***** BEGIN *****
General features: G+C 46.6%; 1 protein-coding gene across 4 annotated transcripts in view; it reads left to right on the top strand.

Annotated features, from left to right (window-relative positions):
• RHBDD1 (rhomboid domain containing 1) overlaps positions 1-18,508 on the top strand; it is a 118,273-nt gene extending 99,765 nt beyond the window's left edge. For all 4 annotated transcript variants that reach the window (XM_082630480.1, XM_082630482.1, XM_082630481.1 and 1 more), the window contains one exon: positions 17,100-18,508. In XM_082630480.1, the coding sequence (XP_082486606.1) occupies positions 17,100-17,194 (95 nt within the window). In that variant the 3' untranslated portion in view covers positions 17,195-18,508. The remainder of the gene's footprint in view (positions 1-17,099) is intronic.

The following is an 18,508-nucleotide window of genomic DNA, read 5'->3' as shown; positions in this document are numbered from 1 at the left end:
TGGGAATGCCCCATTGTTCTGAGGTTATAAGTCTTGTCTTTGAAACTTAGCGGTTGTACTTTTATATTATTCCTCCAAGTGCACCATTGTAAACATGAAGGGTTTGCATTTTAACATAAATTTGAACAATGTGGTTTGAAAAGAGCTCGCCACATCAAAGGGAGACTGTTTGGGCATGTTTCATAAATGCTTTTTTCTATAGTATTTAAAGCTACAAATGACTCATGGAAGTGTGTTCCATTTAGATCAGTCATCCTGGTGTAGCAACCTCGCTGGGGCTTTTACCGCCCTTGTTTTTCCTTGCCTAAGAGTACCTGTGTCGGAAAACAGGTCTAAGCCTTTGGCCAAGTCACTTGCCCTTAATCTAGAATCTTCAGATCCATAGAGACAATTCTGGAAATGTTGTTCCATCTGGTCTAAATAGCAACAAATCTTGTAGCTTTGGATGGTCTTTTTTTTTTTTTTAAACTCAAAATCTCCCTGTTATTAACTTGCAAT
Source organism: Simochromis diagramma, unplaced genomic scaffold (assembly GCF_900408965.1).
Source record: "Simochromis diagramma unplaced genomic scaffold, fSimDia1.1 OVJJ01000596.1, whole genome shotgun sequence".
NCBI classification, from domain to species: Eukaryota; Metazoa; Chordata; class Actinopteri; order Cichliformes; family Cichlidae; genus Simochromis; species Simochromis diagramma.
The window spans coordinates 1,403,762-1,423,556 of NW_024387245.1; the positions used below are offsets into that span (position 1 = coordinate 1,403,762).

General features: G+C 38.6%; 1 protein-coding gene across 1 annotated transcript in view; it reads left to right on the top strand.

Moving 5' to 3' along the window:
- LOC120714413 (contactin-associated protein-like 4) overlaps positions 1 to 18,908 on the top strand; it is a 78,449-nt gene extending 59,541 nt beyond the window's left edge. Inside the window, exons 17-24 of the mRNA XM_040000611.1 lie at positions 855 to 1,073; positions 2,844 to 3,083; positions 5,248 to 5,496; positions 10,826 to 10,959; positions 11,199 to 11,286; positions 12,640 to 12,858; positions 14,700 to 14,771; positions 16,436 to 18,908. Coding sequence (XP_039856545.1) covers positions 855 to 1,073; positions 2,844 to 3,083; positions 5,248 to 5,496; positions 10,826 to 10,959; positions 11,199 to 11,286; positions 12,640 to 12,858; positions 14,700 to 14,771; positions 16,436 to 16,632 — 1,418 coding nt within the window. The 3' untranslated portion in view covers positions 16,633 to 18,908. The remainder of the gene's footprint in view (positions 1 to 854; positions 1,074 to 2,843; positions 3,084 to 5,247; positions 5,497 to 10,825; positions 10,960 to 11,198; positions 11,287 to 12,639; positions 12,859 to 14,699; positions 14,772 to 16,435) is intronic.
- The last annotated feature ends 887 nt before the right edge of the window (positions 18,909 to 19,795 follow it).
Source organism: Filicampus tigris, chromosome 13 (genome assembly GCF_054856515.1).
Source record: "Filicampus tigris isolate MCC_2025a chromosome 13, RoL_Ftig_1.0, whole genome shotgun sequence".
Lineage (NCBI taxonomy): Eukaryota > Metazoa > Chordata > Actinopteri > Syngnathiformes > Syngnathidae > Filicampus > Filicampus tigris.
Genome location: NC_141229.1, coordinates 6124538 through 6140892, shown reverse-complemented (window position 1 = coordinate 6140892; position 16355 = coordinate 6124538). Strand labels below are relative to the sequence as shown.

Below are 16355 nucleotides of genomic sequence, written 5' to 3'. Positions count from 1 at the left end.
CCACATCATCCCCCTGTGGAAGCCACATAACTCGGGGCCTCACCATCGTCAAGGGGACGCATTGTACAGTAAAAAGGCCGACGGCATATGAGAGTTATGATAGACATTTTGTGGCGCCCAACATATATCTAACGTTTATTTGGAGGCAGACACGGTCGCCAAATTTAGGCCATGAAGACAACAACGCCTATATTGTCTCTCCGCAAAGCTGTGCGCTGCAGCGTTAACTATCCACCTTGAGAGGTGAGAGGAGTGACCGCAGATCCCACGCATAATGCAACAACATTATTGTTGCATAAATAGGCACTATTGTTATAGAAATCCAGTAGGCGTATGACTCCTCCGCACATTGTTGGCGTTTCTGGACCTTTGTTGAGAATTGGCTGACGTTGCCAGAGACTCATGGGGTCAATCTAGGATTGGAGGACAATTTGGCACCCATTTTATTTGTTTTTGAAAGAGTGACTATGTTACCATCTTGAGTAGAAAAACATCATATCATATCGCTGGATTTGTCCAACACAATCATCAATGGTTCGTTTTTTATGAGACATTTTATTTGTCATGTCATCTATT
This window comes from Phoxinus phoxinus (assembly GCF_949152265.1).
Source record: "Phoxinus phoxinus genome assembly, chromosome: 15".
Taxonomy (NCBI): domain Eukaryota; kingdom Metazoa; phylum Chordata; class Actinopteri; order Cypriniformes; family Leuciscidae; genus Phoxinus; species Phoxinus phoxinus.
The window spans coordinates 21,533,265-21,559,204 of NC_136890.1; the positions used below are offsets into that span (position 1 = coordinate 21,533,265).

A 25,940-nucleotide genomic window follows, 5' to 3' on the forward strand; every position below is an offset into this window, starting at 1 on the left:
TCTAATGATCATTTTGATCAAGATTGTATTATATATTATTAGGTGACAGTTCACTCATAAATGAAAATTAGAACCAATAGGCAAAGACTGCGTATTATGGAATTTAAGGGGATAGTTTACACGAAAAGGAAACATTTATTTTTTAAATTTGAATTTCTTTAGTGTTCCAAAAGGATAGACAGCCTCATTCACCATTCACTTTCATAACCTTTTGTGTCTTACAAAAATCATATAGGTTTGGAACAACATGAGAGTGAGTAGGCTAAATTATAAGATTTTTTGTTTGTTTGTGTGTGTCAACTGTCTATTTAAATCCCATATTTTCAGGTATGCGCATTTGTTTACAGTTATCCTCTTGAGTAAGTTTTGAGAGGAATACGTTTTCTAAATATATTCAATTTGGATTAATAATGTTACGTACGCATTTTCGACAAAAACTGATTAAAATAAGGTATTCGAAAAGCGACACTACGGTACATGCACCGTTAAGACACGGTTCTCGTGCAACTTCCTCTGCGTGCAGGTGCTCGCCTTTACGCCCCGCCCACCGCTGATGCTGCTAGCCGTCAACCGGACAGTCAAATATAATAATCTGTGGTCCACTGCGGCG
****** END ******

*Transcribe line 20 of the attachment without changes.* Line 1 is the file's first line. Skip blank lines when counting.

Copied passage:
This window comes from Phoxinus phoxinus (assembly GCF_949152265.1).